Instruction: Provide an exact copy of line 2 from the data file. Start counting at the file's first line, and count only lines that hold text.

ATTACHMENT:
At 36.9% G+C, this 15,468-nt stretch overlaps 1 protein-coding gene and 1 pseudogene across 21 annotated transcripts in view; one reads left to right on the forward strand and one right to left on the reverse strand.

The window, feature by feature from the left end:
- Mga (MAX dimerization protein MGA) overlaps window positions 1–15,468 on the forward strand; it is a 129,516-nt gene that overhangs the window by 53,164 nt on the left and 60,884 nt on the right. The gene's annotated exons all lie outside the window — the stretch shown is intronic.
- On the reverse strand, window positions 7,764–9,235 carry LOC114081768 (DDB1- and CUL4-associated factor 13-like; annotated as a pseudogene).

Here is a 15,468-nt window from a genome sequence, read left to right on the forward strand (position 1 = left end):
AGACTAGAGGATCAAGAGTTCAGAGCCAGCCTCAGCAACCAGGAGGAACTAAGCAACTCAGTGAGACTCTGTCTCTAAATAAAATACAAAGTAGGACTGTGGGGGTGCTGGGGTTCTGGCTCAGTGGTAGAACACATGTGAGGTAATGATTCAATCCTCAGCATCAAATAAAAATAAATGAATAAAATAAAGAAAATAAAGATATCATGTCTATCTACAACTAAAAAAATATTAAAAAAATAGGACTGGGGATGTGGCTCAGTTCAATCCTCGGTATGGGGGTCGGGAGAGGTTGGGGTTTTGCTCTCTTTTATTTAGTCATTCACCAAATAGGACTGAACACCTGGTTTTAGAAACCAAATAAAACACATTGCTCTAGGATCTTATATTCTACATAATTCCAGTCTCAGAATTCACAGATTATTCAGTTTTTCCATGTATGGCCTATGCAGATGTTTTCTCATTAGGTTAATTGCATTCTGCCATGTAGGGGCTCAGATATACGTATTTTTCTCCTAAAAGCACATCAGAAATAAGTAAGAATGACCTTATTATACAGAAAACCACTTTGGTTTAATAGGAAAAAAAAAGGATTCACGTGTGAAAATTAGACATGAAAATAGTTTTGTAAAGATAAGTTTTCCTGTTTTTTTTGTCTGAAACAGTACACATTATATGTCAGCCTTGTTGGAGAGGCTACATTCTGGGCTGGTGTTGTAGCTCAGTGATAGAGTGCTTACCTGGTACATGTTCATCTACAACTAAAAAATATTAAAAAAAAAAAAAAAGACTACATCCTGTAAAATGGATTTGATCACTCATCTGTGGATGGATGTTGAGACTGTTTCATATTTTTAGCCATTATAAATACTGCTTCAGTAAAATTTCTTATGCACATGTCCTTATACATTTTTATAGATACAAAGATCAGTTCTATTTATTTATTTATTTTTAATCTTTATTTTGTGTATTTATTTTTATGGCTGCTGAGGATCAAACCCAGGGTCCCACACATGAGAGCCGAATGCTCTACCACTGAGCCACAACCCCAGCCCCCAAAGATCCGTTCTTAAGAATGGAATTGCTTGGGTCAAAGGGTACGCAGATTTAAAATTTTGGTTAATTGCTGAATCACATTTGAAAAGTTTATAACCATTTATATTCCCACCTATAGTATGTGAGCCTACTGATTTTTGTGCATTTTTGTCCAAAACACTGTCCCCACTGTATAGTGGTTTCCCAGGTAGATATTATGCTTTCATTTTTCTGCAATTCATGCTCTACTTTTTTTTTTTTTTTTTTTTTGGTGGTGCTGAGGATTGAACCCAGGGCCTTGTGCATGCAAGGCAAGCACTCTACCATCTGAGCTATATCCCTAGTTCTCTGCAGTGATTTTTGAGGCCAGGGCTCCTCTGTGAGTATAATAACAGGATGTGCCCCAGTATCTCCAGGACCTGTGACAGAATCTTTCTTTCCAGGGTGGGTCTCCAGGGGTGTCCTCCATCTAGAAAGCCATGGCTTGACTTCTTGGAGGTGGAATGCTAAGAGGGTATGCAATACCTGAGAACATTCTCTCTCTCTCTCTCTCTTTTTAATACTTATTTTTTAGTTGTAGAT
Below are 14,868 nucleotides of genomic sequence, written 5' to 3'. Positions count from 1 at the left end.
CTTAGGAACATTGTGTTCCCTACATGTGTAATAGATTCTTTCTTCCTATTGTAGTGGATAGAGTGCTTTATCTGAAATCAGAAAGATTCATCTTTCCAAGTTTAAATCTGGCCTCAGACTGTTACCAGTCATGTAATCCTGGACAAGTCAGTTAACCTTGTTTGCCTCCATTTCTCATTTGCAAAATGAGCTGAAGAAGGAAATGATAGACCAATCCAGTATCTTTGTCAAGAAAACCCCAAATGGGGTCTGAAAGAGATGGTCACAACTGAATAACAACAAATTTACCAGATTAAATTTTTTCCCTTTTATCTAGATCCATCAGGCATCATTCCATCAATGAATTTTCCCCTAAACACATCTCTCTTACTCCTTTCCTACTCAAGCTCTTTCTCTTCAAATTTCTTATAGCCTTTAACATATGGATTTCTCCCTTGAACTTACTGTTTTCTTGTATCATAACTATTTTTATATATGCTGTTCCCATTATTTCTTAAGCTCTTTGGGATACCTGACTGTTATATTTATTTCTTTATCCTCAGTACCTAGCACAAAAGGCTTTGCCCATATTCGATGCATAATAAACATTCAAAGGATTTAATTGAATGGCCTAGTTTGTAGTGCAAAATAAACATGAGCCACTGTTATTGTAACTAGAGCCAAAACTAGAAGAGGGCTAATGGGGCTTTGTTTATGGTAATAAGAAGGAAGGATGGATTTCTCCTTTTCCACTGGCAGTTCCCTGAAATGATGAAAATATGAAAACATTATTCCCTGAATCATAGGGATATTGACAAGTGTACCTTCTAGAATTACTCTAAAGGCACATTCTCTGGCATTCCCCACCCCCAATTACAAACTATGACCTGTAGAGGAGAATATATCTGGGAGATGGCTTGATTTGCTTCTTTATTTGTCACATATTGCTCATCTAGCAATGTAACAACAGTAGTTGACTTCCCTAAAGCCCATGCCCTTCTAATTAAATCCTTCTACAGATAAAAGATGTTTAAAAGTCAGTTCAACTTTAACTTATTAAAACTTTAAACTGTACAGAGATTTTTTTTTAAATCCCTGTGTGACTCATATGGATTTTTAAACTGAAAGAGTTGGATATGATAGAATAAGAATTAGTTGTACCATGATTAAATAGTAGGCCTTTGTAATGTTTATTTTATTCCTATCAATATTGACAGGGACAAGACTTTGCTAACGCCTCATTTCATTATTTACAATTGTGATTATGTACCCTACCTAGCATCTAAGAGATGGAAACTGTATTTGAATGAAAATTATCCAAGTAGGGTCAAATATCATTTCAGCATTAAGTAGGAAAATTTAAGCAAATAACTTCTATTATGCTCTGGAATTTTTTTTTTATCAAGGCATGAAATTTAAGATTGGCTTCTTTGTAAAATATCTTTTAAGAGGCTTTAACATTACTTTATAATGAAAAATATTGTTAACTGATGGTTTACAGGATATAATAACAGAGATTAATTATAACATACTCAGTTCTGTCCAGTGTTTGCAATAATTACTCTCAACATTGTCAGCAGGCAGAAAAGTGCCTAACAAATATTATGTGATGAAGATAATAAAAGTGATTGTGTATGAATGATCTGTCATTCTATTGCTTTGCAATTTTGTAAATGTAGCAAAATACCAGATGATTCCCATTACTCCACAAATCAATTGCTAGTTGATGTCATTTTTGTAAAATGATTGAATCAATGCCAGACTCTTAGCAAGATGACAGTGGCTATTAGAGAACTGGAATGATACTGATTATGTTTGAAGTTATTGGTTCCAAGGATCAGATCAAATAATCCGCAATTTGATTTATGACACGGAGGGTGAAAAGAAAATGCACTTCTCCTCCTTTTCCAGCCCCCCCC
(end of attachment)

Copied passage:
The window, feature by feature from the left end: